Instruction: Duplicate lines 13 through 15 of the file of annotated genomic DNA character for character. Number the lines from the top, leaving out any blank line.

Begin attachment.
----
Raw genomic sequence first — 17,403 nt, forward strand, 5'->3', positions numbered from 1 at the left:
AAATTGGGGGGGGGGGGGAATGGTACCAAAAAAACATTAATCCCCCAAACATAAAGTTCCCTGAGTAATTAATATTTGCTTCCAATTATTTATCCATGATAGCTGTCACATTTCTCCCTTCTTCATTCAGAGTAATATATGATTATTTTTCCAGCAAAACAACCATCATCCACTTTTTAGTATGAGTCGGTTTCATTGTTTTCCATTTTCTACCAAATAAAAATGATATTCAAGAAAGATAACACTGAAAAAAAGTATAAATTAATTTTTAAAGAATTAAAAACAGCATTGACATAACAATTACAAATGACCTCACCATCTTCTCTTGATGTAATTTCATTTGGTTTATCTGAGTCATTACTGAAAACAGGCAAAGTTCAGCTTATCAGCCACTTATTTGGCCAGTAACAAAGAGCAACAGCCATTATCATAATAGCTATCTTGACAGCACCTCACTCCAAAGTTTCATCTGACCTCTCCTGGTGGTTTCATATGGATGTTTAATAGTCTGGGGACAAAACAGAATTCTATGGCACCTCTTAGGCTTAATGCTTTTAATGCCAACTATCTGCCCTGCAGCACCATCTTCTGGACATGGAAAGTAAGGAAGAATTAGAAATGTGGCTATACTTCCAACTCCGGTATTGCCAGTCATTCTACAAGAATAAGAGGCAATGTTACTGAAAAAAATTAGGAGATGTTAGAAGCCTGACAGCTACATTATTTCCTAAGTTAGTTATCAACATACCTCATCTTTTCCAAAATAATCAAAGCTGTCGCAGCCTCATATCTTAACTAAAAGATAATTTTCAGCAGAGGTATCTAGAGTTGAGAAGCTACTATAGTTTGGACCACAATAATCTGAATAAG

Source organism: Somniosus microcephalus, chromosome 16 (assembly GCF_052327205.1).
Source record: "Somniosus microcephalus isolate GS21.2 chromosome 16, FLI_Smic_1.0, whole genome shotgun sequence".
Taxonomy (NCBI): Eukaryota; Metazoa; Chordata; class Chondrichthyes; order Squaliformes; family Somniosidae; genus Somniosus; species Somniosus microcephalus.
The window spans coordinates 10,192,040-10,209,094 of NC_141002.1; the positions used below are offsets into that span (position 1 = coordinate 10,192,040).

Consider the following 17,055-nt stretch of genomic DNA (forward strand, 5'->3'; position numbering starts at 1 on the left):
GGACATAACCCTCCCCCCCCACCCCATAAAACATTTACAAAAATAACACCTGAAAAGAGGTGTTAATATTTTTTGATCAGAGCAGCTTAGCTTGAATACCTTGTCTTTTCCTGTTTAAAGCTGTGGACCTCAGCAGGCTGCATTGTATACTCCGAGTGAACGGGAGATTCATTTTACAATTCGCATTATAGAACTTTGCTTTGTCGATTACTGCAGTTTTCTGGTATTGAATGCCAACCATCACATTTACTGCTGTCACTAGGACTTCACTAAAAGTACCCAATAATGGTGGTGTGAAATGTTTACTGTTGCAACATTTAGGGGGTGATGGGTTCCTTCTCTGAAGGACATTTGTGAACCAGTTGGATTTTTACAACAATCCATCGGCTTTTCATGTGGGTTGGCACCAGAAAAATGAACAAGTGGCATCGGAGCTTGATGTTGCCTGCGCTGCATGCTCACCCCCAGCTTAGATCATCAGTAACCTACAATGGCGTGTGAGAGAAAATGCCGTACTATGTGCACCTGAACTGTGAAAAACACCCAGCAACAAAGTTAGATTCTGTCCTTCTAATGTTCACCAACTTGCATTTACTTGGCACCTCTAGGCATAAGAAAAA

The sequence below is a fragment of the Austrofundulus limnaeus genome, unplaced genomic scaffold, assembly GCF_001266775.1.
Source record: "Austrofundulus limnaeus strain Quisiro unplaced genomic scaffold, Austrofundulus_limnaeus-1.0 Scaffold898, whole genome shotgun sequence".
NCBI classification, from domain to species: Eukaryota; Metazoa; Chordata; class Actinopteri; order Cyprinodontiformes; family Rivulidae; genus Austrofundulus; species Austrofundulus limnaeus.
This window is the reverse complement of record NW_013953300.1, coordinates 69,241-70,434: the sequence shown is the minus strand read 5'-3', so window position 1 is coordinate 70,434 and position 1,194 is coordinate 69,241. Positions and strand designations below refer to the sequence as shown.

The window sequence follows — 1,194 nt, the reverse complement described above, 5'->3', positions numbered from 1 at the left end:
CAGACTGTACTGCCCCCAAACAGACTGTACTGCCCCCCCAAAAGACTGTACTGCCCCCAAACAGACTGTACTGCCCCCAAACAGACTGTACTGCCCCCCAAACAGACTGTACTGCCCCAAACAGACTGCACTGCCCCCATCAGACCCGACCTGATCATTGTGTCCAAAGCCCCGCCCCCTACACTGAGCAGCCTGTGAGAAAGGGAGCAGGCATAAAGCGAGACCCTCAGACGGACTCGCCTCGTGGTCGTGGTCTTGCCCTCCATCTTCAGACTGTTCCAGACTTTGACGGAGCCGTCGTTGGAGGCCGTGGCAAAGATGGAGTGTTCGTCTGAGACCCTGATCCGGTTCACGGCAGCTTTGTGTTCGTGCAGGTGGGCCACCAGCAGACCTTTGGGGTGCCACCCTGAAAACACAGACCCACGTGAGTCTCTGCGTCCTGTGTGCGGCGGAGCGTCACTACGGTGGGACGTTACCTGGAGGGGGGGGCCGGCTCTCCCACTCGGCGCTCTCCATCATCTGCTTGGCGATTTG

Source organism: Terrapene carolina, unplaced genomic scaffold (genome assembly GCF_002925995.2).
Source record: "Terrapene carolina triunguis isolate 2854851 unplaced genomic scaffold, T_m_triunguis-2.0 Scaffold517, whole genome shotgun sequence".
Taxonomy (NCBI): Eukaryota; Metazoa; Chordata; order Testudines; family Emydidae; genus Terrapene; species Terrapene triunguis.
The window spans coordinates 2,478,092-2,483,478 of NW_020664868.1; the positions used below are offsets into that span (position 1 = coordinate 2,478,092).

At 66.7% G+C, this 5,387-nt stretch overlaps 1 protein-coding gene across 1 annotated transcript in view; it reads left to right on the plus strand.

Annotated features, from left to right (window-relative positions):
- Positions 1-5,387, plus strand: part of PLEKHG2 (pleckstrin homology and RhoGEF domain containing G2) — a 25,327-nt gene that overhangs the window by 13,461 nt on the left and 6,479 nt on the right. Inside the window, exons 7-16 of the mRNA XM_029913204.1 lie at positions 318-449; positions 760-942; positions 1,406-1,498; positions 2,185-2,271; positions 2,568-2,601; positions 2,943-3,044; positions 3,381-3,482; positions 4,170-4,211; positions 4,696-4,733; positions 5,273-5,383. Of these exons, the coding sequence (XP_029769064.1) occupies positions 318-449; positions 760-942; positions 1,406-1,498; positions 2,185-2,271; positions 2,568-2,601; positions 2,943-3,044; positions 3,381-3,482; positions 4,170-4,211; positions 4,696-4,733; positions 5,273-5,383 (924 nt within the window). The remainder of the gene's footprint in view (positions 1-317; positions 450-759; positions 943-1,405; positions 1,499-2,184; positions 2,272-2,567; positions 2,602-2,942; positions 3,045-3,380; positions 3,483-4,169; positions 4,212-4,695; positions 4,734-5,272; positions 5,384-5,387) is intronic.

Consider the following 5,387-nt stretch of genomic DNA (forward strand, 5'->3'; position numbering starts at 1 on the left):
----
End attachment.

The window sequence follows — 1,194 nt, the reverse complement described above, 5'->3', positions numbered from 1 at the left end:
CAGACTGTACTGCCCCCAAACAGACTGTACTGCCCCCCCAAAAGACTGTACTGCCCCCAAACAGACTGTACTGCCCCCAAACAGACTGTACTGCCCCCCAAACAGACTGTACTGCCCCAAACAGACTGCACTGCCCCCATCAGACCCGACCTGATCATTGTGTCCAAAGCCCCGCCCCCTACACTGAGCAGCCTGTGAGAAAGGGAGCAGGCATAAAGCGAGACCCTCAGACGGACTCGCCTCGTGGTCGTGGTCTTGCCCTCCATCTTCAGACTGTTCCAGACTTTGACGGAGCCGTCGTTGGAGGCCGTGGCAAAGATGGAGTGTTCGTCTGAGACCCTGATCCGGTTCACGGCAGCTTTGTGTTCGTGCAGGTGGGCCACCAGCAGACCTTTGGGGTGCCACCCTGAAAACACAGACCCACGTGAGTCTCTGCGTCCTGTGTGCGGCGGAGCGTCACTACGGTGGGACGTTACCTGGAGGGGGGGGCCGGCTCTCCCACTCGGCGCTCTCCATCATCTGCTTGGCGATTTG

Source organism: Terrapene carolina, unplaced genomic scaffold (genome assembly GCF_002925995.2).